Going Pro: The Road to PADI Open Water Scuba Instructor (OWSI) Have you considered becoming a PADI scuba professional? Becoming a PADI Pro is not a difficult process so long as you prepare yourself properly. If you think you can “wing it,” or take shortcuts to proper preparation, you might be sorely disappointed. In 2015, a few of us at ATA/BAR DIVERS took the challenge and became PADI Open Water Scuba Instructors . We are not going to discuss what the IDC or IE is or what it was like; instead we offer a list of resources we found particularly useful in our successful completion of the PADI scuba instructor curriculum. Study Groups We believe that a key to your future success with the IDC and IE is finding like-minded divers with common goals. Forming an IDC study group was a crucial component to our eventual success. We studied individually for months and spent several weekends together in our study group reviewing material and discussing formulas. Steve Prior We do not know Mr. Prior, but we feel like we do—he’s been “in our lives” for well over a year. Steve is a Platinum Course Director with PADI, and his YouTube postings are literally a buffet for your scuba knowledge-starved brain. He makes confusing subject matter like dive physics and physiology incredibly simple. We highly suggest you subscribe to his YouTube channel—you might want to consider attending his IDC too. If Egypt isn’t around the corner for you, Mr. Prior also offers IDC preparatory distance learning if you need additional help before you tackle your IDC. Utila Dive Centre Another treasure-trove of online learning resides on the Utila Dive Centre’s YouTube channel . Andy Phillips, the late course director at Utila Dive Centre, has a multi-part series on the PADI Divemaster and Instructor “24 skills circuit,” among other excellent training videos. As part of the IDC and IE, you must be able to demonstrate all 24 required skills, and this is a great way to hone these necessary instructional techniques. Scuba Nashville Having a problem with your dive tables? Check out Scuba Nashville’s YouTube video series and you will be up-to-speed on complex RDP use in no time at all. A great resource. This site is supported by a number of IDCs, some of which have already been mentioned here. Some very good study materials and sample IDC tests. Instructor Development Course As assistant instructors, we needed to complete OWSI training (OWSI is a subcomponent of IDC, but referred to as “IDC” here—click here for a full explanation if you need clarification) to be eligible to sit for the PADI Instructor Examination (IE). Our IDC instructor was PADI Course Director Perry Boyer. (Visit Perry’s Facebook page, RUADiver, here .) Perry brought all of the PADI concepts into focus. He oozes enthusiasm for diving and the greater scuba industry. The OWSI class was conducted over five consecutive days with classroom, confined water, and open water sessions lasting over 13 hours (not including homework) on most days. Although the class was grueling at times, our journey to the IE at PADI world headquarters in Rancho Santa Margarita would not have been as successful without his expert tutelage. We could not offer a more positive endorsement for Captain Perry Boyer.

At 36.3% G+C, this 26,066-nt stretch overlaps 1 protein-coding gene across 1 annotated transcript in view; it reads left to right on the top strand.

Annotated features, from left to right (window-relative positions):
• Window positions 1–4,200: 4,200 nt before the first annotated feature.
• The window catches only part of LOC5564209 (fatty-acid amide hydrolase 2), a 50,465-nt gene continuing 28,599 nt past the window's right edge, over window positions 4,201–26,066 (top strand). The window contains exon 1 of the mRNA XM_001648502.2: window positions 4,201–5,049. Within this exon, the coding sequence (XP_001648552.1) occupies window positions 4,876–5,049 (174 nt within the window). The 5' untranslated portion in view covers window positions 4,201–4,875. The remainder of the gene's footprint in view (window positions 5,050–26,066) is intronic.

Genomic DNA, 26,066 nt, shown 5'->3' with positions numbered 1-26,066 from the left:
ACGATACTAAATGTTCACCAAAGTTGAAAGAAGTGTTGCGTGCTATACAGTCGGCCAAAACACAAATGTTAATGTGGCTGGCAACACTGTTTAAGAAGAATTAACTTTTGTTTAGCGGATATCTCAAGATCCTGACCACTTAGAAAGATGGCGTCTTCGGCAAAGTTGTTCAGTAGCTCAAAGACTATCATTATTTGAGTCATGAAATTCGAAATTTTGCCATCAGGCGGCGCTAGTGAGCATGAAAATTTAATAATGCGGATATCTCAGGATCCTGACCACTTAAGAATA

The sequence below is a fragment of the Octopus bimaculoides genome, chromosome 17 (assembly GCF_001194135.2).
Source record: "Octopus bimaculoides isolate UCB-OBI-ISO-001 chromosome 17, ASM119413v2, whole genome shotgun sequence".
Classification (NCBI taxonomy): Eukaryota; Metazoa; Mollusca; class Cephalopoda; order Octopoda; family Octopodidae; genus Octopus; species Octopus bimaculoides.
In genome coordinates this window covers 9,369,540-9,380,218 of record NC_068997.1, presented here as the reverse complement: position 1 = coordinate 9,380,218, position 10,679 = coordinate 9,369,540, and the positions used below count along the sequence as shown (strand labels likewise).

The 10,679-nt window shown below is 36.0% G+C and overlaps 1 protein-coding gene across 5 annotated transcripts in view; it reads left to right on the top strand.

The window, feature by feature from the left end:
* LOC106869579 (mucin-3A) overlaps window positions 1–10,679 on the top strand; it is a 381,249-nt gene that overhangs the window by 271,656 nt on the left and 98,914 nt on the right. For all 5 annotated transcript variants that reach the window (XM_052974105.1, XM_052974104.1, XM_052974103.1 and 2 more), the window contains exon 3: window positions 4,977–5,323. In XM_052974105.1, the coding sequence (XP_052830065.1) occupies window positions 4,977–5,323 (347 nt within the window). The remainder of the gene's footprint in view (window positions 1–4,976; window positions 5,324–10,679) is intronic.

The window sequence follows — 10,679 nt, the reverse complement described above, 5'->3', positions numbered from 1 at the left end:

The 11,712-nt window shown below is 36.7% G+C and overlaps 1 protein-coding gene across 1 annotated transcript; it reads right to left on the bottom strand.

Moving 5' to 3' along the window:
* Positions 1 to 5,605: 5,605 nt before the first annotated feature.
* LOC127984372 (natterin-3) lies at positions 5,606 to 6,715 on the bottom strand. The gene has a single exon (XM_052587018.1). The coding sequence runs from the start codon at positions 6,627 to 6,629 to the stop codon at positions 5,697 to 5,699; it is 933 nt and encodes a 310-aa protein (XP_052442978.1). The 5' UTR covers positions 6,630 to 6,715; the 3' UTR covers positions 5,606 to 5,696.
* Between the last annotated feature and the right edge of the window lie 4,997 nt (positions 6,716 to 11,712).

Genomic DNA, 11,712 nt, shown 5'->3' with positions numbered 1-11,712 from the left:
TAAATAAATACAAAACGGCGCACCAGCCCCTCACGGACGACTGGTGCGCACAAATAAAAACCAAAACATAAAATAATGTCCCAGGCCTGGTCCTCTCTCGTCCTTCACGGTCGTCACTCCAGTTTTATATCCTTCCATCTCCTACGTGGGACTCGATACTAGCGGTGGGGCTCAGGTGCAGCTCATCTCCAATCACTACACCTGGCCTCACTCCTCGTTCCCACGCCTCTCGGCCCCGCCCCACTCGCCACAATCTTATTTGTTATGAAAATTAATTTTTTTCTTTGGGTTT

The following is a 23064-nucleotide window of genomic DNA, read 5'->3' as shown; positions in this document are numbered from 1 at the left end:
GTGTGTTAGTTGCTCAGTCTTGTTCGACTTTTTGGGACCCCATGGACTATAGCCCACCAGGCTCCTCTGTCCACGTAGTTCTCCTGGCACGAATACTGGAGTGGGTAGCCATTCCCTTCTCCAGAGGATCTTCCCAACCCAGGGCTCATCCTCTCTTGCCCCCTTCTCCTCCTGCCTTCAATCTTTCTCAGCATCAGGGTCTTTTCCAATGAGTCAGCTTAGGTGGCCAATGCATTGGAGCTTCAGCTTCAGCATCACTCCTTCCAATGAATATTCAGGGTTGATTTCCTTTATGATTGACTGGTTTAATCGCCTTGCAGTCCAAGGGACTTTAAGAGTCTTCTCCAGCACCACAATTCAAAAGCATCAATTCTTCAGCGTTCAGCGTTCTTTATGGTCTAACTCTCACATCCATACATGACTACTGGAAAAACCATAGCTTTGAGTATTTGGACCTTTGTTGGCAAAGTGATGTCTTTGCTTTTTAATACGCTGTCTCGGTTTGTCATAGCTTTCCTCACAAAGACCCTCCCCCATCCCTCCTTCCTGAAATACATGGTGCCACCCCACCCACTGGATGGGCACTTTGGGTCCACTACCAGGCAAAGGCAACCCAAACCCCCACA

• Equipment Reviews | ATA/BAR Divers